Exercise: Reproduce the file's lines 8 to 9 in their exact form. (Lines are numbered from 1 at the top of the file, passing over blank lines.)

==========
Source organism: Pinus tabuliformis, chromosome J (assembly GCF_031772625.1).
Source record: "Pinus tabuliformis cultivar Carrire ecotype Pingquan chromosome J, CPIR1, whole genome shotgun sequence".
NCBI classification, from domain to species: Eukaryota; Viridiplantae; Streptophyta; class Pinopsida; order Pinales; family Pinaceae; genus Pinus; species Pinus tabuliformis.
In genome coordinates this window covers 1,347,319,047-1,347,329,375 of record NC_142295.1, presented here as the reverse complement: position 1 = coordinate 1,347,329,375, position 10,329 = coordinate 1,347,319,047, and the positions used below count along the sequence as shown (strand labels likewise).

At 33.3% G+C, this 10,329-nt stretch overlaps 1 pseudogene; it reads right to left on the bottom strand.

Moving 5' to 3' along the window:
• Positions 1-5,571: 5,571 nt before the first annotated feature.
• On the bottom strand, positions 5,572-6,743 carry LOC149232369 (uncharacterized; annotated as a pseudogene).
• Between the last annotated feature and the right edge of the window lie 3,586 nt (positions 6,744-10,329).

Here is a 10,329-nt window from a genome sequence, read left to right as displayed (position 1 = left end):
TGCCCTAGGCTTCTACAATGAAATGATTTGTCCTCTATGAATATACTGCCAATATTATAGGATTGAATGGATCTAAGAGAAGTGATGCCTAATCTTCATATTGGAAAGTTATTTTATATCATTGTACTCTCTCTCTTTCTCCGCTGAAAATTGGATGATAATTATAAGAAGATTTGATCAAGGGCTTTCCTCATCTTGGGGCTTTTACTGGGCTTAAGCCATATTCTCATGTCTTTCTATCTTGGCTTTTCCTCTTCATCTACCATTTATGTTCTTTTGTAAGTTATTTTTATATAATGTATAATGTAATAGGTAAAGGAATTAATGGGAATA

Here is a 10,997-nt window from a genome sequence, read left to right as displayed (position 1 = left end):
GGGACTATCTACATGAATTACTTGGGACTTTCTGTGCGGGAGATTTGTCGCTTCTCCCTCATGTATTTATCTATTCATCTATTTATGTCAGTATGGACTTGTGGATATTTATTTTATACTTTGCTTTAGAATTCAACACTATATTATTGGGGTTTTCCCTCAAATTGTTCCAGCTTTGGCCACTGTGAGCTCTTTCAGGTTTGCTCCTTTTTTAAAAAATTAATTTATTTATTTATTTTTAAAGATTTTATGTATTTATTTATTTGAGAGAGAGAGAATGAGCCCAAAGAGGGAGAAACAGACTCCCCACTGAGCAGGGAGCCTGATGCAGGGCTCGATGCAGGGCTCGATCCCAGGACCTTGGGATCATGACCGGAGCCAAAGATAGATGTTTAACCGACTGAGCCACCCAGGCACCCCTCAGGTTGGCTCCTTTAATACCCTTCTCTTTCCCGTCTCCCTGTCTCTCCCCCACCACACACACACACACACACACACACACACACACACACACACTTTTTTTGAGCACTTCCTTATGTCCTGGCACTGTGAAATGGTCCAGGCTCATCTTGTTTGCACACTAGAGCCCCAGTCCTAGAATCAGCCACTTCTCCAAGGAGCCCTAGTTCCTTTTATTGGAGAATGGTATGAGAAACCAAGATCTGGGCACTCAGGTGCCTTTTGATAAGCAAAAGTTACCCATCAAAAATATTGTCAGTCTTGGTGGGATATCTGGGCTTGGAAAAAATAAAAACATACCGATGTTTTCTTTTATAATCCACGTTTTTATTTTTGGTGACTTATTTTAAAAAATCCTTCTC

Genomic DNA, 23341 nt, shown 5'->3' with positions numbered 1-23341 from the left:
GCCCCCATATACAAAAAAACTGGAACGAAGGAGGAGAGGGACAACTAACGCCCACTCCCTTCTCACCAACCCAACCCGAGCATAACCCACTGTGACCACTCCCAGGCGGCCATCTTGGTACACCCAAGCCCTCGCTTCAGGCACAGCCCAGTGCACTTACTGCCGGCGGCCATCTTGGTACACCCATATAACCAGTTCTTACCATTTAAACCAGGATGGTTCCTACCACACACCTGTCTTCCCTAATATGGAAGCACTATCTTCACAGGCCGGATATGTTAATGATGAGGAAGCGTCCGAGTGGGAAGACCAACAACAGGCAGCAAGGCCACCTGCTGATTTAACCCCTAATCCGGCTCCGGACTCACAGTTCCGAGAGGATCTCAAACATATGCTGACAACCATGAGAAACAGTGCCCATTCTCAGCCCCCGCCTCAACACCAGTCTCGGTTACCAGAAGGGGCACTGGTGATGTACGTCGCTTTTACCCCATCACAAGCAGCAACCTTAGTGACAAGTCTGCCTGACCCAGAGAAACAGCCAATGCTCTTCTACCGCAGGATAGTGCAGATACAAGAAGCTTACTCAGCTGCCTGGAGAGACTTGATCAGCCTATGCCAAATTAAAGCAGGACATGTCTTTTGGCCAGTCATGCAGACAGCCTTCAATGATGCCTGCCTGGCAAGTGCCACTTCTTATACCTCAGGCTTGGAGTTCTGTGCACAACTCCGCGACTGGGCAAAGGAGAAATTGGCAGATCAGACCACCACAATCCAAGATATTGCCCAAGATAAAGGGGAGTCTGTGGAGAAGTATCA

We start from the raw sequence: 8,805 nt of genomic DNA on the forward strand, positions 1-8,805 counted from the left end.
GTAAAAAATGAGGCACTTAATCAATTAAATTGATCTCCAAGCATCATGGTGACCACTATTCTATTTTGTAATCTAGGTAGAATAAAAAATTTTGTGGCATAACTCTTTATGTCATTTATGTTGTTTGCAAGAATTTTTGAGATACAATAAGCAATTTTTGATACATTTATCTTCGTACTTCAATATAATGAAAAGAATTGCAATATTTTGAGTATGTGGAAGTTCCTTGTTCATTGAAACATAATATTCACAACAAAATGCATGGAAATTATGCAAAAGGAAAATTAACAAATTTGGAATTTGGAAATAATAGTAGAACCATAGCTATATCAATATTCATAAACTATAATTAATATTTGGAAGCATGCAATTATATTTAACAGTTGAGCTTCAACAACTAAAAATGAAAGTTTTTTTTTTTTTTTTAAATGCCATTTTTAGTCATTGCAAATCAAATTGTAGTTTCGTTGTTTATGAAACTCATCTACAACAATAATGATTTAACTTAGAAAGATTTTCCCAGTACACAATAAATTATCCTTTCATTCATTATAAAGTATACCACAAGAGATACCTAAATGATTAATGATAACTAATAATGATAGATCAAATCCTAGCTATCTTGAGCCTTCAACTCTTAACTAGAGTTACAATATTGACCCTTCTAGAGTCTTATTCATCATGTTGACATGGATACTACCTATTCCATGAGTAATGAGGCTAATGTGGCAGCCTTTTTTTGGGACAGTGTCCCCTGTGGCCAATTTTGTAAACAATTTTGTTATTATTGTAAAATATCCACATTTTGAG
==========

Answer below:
• On the bottom strand, positions 5,572-6,743 carry LOC149232369 (uncharacterized; annotated as a pseudogene).
• Between the last annotated feature and the right edge of the window lie 3,586 nt (positions 6,744-10,329).